It happened round about midnight a week ago, when I was rewatching the last segment of Ken Burns’s classic production of “Jazz” on PBS.
Trumpeter and jazz historian Wynton Marsalis, while explaining the incredible popularity of jazz in the decades following the Great Depression, when it accounted for some 70 percent of all records sold, went on to describe its fall to a low point of 3 percent, or near extinction.
My aha! moment came a few minutes later. But first a few bars of background information.
I’ve been a lover of jazz since my high school days, which younger readers might locate somewhat after the Middle Ages but before the advent of seat belts. I recall agonizing over joining the Columbia Record Club, torn between the worry of financing an occasional LP record and an almost hypnotized attraction to the music of pianist Dave Brubeck and his alto sax man Paul Desmond, and the pure foot-tapping fun of listening to Louis Armstrong.
Brubeck and Armstrong won out, thank goodness. If they hadn’t I’d no doubt be richer financially, but the net worth of my life would be much the poorer.
My early fascination with the cool sounds of Brubeck and Desmond led on to a vast treasure of musical gold as minted by people like Miles Davis and J. J. Johnson and Kai Winding and Gerry Mulligan and Oscar Peterson and Dizzy Gillespie and Charley Parker and John Lewis and Ella Fitzgerald and Jelly Roll Morton and Sarah Vaughn and Duke Ellington and John Coltrane and Ornette Coleman and Mary Lou Williams and Herbie Hancock and Nat King Cole and Billie Holiday and Nina Simone and certainly Thelonius Monk.
But that’s just a few off the top of my head.
From them I learned invaluable lessons. Right off the bat I learned that jazz musicians judged each other by how well you could play your horn or sing your song. Little else mattered, including the pigmentation of your skin.
Jazz musicians were loving and marrying across racial lines right from the get-go and seemed to understand that much of what passed for respectability was based more on fear than compassion.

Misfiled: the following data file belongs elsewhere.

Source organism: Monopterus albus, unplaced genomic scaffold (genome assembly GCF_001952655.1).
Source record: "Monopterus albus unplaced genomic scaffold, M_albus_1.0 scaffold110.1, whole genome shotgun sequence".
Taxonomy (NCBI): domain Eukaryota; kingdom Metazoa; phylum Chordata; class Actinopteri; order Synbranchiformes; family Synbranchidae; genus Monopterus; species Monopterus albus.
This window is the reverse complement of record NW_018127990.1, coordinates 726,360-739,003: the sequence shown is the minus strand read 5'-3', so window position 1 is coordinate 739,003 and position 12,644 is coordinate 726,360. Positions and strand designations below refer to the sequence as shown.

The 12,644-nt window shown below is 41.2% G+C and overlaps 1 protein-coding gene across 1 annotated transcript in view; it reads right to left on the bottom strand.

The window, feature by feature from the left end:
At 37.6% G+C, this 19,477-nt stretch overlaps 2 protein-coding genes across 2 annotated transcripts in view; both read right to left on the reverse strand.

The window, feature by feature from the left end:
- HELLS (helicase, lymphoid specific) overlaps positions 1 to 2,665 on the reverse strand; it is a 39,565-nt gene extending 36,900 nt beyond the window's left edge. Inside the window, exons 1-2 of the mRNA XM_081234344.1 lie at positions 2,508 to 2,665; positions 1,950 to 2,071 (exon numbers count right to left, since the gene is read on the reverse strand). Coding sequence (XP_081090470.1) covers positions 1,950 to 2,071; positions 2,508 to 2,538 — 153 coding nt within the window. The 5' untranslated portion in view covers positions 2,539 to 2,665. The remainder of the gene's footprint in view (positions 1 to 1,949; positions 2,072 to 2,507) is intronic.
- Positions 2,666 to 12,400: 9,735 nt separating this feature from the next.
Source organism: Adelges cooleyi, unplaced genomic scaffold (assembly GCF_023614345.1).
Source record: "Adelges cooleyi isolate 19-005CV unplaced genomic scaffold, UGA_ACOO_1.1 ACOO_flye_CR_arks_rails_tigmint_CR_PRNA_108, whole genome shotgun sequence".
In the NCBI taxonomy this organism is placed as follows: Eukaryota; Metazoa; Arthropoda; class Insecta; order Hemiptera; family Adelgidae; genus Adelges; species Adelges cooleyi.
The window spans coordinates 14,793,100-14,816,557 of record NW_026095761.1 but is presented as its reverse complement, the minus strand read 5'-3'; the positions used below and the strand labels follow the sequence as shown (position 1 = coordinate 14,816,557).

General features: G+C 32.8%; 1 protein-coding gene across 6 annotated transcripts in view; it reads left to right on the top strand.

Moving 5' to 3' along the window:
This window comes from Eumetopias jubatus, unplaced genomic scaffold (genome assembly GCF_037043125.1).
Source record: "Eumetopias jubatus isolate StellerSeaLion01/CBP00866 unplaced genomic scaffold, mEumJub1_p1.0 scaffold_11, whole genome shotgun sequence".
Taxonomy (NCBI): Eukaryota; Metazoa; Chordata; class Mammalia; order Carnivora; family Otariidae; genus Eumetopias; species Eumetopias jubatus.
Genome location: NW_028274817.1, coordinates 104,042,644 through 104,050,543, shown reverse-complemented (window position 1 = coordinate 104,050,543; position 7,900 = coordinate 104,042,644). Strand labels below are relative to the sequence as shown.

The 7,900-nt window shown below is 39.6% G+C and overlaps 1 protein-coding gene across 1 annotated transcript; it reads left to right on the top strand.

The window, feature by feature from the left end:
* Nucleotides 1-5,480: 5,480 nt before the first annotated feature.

Somehow jazz sliced through lots of pretensions and got down to the heart of things. At the center of it was the ability to listen to one another and trade ideas back and forth. To do this, you had to learn to improvise, to play your music on the run, to change things around if they didn’t make sense.
I soon learned that most jazz musicians played their music in bars or clubs or concert halls to make a living, but afterward got together in private to jam. A jam session might get sorta nasty, when one horn player tried to “cut” another by playing a riff or a passage faster or louder or more smoothly than his opponent.
But it also fostered plenty of learning and delight. Sitting near each other in the same room allowed you to read each other accurately - and that’s when the light bulb in my head turned on.
Jazz began to die, at least in part, when electronic advances revolutionized the recording industry. Recording was broken into individual musicians laying down “tracks” while alone. The bassist might never see the drummer or the pianist or the horn player till after the recording was done.
With this change, the chance to interact evaporated. And with it, some of the fun of playing music.
Might we be suffering a parallel fate today? When we talked on the phone or got a written letter in the mail, we could hear Aunt Mabel’s voice or see the quality of her handwriting, and with that came some insights.
Now we text on our cell phones or email on computers and never really jam together.